Week-2 ensemble means from several international operational weather centers are offering varying solutions for North America; however, there has been a recent trend toward a western USA trough with a southeast states ridge. As before, when I see the numerical models trend toward what diagnostic reasoning suggests (per GSDM), my confidence increases. The latter should be the case since I am utilizing a proposed more complete forecast process for subseasonal prediction. Nevertheless, uncertainty is still huge given issues such as the future evolution of the tropical forcing and seasonal transition. The general synoptic pattern across the PNA sector this fall will have some dependency on the GWO. For example, will there be a return to large circuits to GSDM Stage 2, etc. (especially if the warm TNWP stays active)?

Cooler and wetter weather is the most probable trend for particularly the northwest half of the USA during the next 1-3 weeks. The southeast is likely to continue with above normal heat and humidity. It is obviously unclear to say where any possible land falling tropical cyclone will go. However, the need to monitor this situation is likely to increase (see latest statements from the NOAA/NWS/Tropical Prediction Center). The center part of the country is also likely to become increasingly stormy, including severe thunderstorms and flooding rainfall.

Locations from India into China and Southeast Asia are likely to continue with the poundings of intense monsoon rainfall possibly for several more weeks. The TNWP including the Philippines are also probable to stay active with heavy rain and tropical cyclone activity week 1, with perhaps a respite across the west central Pacific for at least week 2. Northern equatorial Africa is likely to stay active through at least week 1, and I think the Atlantic Hurricane Season “is about to get underway”.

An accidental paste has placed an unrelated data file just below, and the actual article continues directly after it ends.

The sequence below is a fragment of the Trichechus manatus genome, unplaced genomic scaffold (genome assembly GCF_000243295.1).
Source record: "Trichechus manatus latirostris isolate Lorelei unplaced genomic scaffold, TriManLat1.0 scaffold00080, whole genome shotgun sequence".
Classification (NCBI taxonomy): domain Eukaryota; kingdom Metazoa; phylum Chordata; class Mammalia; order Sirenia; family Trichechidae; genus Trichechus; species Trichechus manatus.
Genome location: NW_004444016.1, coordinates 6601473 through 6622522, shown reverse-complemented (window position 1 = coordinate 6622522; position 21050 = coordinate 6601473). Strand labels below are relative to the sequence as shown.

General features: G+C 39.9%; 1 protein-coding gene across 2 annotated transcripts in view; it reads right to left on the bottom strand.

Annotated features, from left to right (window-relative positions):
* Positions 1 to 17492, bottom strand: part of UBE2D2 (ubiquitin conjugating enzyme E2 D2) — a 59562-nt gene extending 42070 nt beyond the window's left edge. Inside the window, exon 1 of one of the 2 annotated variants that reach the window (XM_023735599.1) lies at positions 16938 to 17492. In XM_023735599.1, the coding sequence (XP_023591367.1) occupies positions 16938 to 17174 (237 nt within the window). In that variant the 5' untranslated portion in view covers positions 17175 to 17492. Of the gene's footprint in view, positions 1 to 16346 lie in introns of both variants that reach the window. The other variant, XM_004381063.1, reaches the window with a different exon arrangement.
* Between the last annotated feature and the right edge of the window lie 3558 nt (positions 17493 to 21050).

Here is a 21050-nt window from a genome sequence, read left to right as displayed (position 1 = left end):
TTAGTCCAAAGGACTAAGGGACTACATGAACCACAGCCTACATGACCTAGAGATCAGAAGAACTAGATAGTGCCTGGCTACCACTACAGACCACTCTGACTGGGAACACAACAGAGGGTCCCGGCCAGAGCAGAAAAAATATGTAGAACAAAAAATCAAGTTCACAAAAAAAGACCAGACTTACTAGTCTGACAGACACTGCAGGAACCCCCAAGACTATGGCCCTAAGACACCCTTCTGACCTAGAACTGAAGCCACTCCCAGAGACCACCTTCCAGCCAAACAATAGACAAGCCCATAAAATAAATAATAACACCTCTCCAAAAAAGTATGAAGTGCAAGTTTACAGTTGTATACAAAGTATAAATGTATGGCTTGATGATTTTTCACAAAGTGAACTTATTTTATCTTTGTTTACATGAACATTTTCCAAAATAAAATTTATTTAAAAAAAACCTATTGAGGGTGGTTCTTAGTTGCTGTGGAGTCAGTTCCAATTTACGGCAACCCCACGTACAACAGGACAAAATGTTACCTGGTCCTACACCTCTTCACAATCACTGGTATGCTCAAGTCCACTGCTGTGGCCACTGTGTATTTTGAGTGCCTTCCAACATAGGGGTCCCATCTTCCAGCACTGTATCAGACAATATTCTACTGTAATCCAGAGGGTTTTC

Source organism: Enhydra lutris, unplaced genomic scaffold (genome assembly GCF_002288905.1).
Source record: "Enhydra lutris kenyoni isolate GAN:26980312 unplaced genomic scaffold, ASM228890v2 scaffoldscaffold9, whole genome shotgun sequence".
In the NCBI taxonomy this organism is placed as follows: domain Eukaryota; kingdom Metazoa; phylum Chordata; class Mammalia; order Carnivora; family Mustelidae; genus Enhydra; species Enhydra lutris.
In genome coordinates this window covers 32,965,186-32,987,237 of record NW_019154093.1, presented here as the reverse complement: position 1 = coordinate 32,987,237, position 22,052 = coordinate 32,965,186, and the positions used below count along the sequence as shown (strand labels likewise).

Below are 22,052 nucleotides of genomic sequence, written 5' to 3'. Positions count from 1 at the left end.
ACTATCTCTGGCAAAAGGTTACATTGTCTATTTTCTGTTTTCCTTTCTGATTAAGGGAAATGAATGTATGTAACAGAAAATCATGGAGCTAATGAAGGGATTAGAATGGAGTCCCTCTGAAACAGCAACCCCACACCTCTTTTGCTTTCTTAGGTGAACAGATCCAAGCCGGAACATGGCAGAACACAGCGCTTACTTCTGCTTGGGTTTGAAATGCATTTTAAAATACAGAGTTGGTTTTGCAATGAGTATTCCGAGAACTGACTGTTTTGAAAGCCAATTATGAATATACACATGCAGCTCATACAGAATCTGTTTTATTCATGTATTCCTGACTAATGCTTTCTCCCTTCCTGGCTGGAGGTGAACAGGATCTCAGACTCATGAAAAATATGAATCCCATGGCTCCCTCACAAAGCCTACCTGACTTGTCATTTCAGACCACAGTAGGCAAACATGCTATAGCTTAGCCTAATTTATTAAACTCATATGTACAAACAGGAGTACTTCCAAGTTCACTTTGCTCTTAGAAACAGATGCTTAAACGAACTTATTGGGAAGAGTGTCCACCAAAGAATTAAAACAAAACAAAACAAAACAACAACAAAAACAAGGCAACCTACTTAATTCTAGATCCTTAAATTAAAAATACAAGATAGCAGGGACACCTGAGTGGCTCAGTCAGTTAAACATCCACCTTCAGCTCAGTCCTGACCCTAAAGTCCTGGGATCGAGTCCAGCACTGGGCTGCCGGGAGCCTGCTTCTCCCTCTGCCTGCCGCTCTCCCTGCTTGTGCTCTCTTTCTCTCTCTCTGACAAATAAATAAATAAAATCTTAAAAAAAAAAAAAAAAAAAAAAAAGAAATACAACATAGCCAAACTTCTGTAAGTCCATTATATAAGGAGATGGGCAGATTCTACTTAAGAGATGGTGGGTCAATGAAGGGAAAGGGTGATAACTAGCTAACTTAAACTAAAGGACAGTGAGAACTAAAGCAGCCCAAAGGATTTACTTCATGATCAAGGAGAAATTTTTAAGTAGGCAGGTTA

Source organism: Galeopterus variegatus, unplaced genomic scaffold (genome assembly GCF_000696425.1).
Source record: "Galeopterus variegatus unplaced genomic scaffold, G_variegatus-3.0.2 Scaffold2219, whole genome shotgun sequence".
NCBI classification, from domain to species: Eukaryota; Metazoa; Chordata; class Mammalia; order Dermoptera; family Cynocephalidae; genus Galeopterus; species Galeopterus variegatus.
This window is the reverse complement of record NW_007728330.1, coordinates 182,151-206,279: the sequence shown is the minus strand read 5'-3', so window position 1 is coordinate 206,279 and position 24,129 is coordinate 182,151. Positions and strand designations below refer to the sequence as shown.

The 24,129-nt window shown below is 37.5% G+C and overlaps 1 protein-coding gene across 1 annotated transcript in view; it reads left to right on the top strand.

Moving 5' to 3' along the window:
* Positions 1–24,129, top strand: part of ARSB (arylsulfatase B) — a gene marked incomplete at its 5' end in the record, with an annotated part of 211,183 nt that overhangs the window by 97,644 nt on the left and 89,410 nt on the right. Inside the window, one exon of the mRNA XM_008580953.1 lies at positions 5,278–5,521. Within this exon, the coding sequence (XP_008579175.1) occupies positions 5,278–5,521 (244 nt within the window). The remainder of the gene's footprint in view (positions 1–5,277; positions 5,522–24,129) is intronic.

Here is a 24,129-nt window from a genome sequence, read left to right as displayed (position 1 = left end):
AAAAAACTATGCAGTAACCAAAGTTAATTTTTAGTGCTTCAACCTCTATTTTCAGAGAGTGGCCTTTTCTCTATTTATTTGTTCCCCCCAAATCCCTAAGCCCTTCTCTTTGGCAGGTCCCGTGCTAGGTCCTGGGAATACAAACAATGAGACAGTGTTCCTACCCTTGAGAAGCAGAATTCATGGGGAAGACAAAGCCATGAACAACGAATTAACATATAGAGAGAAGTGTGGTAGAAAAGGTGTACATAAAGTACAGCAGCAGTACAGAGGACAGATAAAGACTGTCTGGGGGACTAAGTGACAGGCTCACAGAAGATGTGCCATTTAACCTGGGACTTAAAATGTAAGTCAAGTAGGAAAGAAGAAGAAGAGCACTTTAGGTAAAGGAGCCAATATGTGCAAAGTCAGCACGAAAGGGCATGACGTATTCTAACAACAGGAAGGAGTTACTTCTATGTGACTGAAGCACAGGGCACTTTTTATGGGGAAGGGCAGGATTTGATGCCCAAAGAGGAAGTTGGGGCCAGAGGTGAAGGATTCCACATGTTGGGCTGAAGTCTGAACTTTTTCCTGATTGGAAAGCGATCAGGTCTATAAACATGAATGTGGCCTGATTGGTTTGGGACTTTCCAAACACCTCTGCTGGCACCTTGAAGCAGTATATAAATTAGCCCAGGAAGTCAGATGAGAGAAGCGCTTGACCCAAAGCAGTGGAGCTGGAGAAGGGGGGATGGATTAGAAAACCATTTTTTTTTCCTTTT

Appendix

An experimental quasi-phase space plot of the GSDM utilizing a time series of normalized relative AAM tendency anomaly (Y-axis) and normalized relative AAM anomaly time series (X-axis) can be found at

http://www.cdc.noaa.gov/map/images/gcm/gsdm_95d.jpg

http://www.cdc.noaa.gov/map/images/gcm/gsdm_40d.jpg

http://www.cdc.noaa.gov/map/clim/gsdm.shtml

We call the behavior of this plot the Global Wind Oscillation (GWO). While the intent of the GSDM is to extend current thinking beyond the MJO, the purpose of the GWO is to illustrate the non-oscillatory component of the GSDM.

These are probabilistic statements, and work is ongoing to quantify in future posts. We hope that an opportunity will arise for us to have a dedicated web page effort to expedite more objectively, with rigor, thoroughness and verification. The WB (2007) paper on the GSDM has been published in the February issue of MWR. My next update should be early next week. In general, due to covering shifts and travel, my postings will be irregular through at least the rest of this month.

Ed Berry

2 comments:

Dustin said...

hey Ed, great post. Mind if I post this on my site at www.theweathervane.info/forums ?

Ed Berry said...

Hi Dustin,

Sorry for my slow response. I do not at all mind if you post these discussions on your web site.

Thank you,

Ed